The overuse of asbestos has significantly declined since its peak in the 20th century due to strict regulations on the cancer-causing substance. Unfortunately, there is still risk of exposure to legacy asbestos.
What actually is “legacy asbestos”? What is the official definition, and who is impacted the most?
Legacy asbestos, in short, is asbestos remaining in old buildings, structures or products. It is a hazard to homeowners, office workers and people who perform renovation work on old buildings.
How Asbestos Becomes ‘Legacy Asbestos’
Asbestos is a natural fibrous substance found in the earth’s soil. It was once used in electrical wiring, construction of roof tiles and floor tiles, insulation mixtures, and other industries. It was valued for its durability, resistance to fire and heat, and flexibility.
However, asbestos is fragile and can produce toxic dust if disturbed. Even the slightest touch can cause stray fibers to break away from the main source and contaminate the oxygen that residents and workers breathe throughout the day. Inhaling or ingesting asbestos dust can result in serious health issues, such as mesothelioma, lung cancer and other asbestos diseases.
If not disturbed, then asbestos can sit in homes and offices for decades. The passing of time and forgetting of asbestos in walls, floor tiles, roof shingles, and around pipes and electrical wiring is what causes asbestos to become legacy asbestos. Any asbestos that exists in homes or offices today is considered legacy asbestos, since it was likely implemented in the 1980s or earlier. It is considered a legacy element of building construction from a past era.
The danger of legacy asbestos is that most people are unaware it exists. Legacy asbestos can hide inside walls, appliances, or even in plain sight. It is important to know where it can be found and what to do when you find it.
Where Can Legacy Asbestos Be Found?
Because strict asbestos regulations were implemented in the 1980s, it has been decades since the hazardous substance was part of building new homes or offices. However, the strict regulations and the decline in use has not completely eradicated the risks of exposure.
The truth of American history includes asbestos. The substance was part of construction and insulation for centuries, and had a major uptick from 1940-1980. The only way to make asbestos extinct is to remove the mineral from old buildings, which requires confronting the issue of legacy asbestos.
- Government buildings
- City landmarks
- Other buildings (old entertainment or sports venues, such as stadiums)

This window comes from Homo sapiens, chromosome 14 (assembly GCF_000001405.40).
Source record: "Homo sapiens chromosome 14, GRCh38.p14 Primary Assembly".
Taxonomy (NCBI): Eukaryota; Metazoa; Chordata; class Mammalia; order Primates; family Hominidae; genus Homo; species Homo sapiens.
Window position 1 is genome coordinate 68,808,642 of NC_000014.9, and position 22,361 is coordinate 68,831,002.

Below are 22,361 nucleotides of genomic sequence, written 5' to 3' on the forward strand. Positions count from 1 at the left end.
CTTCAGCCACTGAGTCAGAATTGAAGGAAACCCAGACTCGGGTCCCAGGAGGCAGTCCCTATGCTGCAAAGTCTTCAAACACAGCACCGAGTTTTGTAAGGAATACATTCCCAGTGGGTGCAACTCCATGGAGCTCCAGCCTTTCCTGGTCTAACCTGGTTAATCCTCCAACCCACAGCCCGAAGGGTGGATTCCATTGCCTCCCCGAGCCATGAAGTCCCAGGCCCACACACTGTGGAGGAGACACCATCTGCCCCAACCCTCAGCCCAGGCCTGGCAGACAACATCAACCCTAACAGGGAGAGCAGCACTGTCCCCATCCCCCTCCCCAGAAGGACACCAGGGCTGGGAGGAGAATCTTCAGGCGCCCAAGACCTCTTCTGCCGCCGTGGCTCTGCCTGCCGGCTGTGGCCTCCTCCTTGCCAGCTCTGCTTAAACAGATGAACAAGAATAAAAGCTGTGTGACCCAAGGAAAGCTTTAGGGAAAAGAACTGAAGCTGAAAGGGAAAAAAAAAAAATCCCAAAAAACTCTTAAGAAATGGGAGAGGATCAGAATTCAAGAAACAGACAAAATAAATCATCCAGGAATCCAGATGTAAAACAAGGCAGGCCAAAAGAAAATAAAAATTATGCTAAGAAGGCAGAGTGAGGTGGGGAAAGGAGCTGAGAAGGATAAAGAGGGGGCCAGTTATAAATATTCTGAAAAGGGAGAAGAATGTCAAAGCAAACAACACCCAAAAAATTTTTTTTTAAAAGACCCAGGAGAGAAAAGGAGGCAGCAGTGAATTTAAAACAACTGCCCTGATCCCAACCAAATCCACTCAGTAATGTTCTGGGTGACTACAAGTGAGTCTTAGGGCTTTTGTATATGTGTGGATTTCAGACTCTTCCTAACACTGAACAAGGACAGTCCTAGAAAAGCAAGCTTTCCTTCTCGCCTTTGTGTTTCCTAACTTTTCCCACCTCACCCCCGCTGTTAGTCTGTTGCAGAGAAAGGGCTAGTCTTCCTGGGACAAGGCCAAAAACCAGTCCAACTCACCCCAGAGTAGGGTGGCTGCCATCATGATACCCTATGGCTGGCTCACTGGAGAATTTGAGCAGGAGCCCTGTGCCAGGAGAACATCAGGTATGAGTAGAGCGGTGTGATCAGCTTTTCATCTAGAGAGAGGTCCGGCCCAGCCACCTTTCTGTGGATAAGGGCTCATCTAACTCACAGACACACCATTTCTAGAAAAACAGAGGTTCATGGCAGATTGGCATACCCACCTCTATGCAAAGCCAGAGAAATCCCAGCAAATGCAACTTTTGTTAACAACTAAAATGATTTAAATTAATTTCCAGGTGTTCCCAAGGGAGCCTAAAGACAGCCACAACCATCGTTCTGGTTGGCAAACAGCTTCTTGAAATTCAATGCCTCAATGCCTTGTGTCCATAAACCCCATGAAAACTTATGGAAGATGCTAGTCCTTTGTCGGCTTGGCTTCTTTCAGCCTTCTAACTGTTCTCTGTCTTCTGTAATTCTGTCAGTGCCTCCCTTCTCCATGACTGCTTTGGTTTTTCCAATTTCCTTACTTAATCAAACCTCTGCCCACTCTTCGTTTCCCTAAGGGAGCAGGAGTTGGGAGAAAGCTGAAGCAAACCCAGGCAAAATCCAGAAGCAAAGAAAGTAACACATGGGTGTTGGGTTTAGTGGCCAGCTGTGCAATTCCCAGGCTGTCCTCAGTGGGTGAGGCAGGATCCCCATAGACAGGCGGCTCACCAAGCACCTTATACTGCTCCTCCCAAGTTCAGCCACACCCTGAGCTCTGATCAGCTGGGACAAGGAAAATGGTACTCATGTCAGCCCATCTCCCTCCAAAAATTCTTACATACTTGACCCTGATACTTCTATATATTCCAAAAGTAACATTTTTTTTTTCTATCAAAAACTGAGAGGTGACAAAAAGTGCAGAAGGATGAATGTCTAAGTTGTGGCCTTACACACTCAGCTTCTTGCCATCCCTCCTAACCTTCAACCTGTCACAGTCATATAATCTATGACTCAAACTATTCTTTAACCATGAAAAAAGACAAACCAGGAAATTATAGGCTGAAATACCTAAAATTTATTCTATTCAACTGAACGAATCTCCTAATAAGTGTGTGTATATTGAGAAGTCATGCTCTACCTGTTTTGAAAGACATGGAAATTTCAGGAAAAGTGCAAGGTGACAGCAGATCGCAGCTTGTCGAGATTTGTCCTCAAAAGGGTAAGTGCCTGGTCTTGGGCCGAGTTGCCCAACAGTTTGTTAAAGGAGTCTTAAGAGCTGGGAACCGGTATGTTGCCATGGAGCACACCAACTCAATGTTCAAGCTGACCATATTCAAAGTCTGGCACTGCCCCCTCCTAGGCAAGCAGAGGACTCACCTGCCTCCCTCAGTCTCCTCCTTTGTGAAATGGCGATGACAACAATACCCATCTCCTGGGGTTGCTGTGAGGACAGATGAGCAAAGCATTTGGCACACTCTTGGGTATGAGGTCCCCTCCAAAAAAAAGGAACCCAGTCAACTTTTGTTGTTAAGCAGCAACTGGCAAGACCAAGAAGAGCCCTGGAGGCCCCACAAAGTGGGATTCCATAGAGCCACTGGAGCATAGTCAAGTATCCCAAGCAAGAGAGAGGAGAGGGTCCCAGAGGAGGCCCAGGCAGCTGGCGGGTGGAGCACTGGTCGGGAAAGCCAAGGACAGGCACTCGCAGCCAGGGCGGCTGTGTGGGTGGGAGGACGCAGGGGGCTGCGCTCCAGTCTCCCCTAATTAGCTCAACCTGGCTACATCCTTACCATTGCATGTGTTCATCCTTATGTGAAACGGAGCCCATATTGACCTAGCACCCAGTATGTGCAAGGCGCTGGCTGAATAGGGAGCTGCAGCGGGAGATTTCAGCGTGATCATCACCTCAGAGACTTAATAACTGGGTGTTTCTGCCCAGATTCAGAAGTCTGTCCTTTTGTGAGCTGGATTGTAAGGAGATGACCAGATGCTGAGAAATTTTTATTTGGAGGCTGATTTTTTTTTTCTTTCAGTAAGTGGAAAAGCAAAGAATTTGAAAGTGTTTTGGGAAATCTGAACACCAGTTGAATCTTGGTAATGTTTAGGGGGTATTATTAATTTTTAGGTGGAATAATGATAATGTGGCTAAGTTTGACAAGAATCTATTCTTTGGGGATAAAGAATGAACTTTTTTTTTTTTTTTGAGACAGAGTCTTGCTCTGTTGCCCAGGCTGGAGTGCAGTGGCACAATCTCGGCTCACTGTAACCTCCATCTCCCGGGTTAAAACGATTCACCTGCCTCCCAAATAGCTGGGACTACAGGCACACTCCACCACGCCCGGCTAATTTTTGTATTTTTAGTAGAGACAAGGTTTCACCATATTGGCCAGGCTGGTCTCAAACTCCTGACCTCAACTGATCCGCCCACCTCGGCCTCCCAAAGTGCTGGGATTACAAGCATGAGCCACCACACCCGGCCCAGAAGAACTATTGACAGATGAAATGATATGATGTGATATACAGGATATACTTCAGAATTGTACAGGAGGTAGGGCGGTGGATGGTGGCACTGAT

- Household appliances
Legacy Asbestos in Schools
Schools in particular are facing a major issue with legacy asbestos. Schools often are old and in need of renovations, but shortcomings in funding leave these renovations lower on priority lists for public school districts. Therefore, many schools built during the 20th century have legacy asbestos in ceilings and walls, such as around pipes.
A few years ago, the Philadelphia School District faced a legacy asbestos crisis that led to multiple schools shutting down due to fear of asbestos exposure for students, teachers, administrative staff and other faculty.
Legacy Asbestos in Automobiles
Asbestos was also known to be used in the construction and manufacturing of most homes, buildings, appliances and cars. Automobiles are another major concern for legacy asbestos exposure.
Many at-home car mechanics or people who repair their own old vehicles may find legacy asbestos around brake linings and brake pads. Asbestos was added to brake linings for heat resistance, but the grinding of the brakes caused asbestos to build up in the wheel well. Any automobile repair work could lead to this asbestos dust being disturbed and inhaled by the vehicle owner or mechanic.
There is an extensive list of home appliances that may contain legacy asbestos.
What Do I Do If I Find Legacy Asbestos?
If you find legacy asbestos in your home, office or anywhere else, contact a professional asbestos abatement specialist immediately. Do not attempt to remove legacy asbestos from electrical wires, siding, roof shingles, insulation or appliances. Asbestos is dangerous and any exposure to the substance can have deadly consequences.
Most states have implemented laws restricting who can handle asbestos and require anyone planning to handle the hazardous material to complete a training and certification course.
In most cases, your state’s environmental department is responsible for the regulation of asbestos and provides training courses for asbestos handling. Contact your state health or environmental department to learn about asbestos safety.
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